The Incredible Powers of the Ancient Siddhars

By John Black

The 18 Siddhars of Tamil tradition
The 18 Siddhars of Tamil tradition

Siddhars are saint in India who are said to have had many powers and achieved a ‘god-like’ state through specific secret practices that were known only to them. These powers spanned from controlling time and space, to transforming the body, manipulating matter at the molecular level and achieving immortality.

The Siddhars were followers of the God Shiva and according to different texts there were 18 of them. Their teachings and findings were written in the form of poems in the Tamil language, a language spoken mainly by people in South India and parts of Sri Lanka. The poems were very difficult to interpret and were written in an encoded way so that only a few could understand them.

There is a debate as to who was the first Siddhar. Some legends talk about Sri Pathanjali, who was considered to be an incarnation of Adiseshan, the celestial five-headed snake associated with God Vishnu. But the prevailing tradition refers to Agasthya (or Agasthyar) as the first Siddhar, one of the seven sages (or Saptarshis) as mentioned in the Vedic texts, and he was the son of the god Brahma of the Hindu creation story. Agathiyar is considered to be the author of a lot of the first Siddhar literature and he was supposed to have lived in the 7th century BC. About 96 books are attributed to him and that includes writings in alchemy, medicine and spirituality. Apart from the legends that exist, the beginnings of the Siddhars’ are lost in time.

1277-the-statue-of-mahan-sri-karuvurar-siddhar-inside-the-templeThe powers that the Siddhars possessed were separated in categories. The main category included 8 powers called ashta siddhis:

1. To become tiny as the atom within the atom (Anima)
2. To become big in unshakeable proportions (Mahima)
3. To become as light as vapour in levitation (Laghima)
4. To become as heavy as the mountain (Garima)
5. To enter into other bodies in transmigration (Prapti)
6. To be in all things, omni-pervasive (Prakamya))
7. To be lord of all creation in omnipotence (Isatvam)
8. To be everywhere in omnipresence (Vasitvam)

Thirumandiram 1780

But if this is not enough, there are ten secondary siddhis as described in Bhagavata Purana that include the following:

1. Being undisturbed by hunger, thirst, and other bodily appetites
2. Hearing things far away
3. Seeing things far away
4. Moving the body wherever thought goes (teleportation/astral projection)
5. Assuming any form desired
6. Entering the bodies of others
7. Dying when one desires
8. Witnessing and participating in the past times of the gods
9. Perfect accomplishment of one’s determination
10. Orders or commands being unimpeded

Siddhar Statues, Amazing as they sound, these abilities could allegedly be achieved with the help of simple tools like controlling breath, concentrating the mind and raising the power of the ‘Kundalini’, which is related to the sexual energy.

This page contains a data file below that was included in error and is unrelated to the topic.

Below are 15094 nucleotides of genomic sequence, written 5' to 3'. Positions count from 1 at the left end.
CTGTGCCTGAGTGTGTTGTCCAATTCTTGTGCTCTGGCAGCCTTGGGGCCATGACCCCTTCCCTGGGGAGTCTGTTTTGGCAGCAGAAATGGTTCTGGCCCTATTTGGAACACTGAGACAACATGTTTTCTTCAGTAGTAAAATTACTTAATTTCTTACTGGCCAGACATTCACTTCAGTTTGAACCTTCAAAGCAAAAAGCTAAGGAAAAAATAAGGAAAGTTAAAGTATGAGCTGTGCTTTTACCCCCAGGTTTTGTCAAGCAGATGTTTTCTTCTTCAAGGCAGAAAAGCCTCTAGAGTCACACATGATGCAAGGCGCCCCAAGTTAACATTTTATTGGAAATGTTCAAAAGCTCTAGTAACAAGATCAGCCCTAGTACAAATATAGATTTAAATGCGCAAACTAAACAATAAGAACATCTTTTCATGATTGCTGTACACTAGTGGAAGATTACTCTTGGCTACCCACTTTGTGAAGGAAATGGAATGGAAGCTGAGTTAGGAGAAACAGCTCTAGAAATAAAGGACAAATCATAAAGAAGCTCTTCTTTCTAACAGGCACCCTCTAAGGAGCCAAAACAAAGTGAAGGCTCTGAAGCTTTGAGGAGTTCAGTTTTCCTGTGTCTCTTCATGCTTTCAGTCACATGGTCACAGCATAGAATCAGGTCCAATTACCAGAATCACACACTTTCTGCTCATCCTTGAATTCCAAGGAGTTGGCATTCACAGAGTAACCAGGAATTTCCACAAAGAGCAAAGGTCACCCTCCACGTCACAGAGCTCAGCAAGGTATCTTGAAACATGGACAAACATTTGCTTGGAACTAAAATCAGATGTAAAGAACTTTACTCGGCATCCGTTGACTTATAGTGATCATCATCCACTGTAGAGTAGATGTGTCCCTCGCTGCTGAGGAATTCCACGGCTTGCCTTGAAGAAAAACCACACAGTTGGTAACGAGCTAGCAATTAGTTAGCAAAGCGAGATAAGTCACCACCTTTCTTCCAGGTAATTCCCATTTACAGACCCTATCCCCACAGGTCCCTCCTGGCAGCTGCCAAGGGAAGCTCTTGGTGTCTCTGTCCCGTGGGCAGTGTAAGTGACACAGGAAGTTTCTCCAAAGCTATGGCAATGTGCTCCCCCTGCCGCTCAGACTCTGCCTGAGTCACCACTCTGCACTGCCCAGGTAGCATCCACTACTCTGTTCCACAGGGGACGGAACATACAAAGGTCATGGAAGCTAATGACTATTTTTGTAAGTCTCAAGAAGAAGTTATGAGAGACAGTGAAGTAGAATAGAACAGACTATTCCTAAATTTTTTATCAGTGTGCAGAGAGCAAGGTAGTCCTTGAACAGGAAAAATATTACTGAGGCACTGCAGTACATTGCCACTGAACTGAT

Furthermore, the system of healing that the Siddhars possessed was allegedly given to them by the god Murugan, son of the Hindu god Shiva.

Bogar_Create_Navapasanam_Statue_of_MuruganAnother famous Siddhar was Tirumular, who was a Tamil mystic and writer of 6th century AD and was also one of the 18 Siddhars according to the Tamil Siddha tradition. His main work is named “Tirumantiram”, a 3,000 verse text, which is the foundation of the Southern Shaiva Siddharta School of philosophy.

Another Siddhar, Bhogar (Bhoganathar), who lived between the 3rd and 5th century AD is said to have discovered the elixir of immortality – one his main works is the Pharmacognosy.

Also read : The scientific inventions of Siddha BOGAR (Bhoganathar)

Palm Leaf ManuscriptsMany of the oldest Siddhar texts are palm leaf manuscripts and not all of them are translated in English. From generation to generation, copying from one text to another, many of the original texts have probably been altered and their meaning changed. Therefore what today we know as Siddhar texts may have nothing to do with the original texts, which may account for why the Tamil tradition does not accept the Siddha poems in its body of traditions.

Of course in the last few centuries, especially after the 15th century, more and more “Siddhars” have appeared, composing poems, performing ‘acts’ to entertain people with interesting stories, acting as ‘Masters’ and gathering followers around them, all of which has nothing to do with the original tradition of the Siddhars. Unfortunately, the original Siddhar tradition today is ‘polluted’ by many interpretations, by modern Siddhars, and the imagination of people. Some old Siddhar writings are preserved in Museums and private families in Tamil Nadhu.

Due to the closely-guarded nature of the Siddhar records, the original knowledge of this enigmatic group of saints has remained shrouded in secrecy. The question remains whether their powers were real and, if so, how they managed to attain them. Manipulating space, time and matter would require knowledge far beyond what we have today.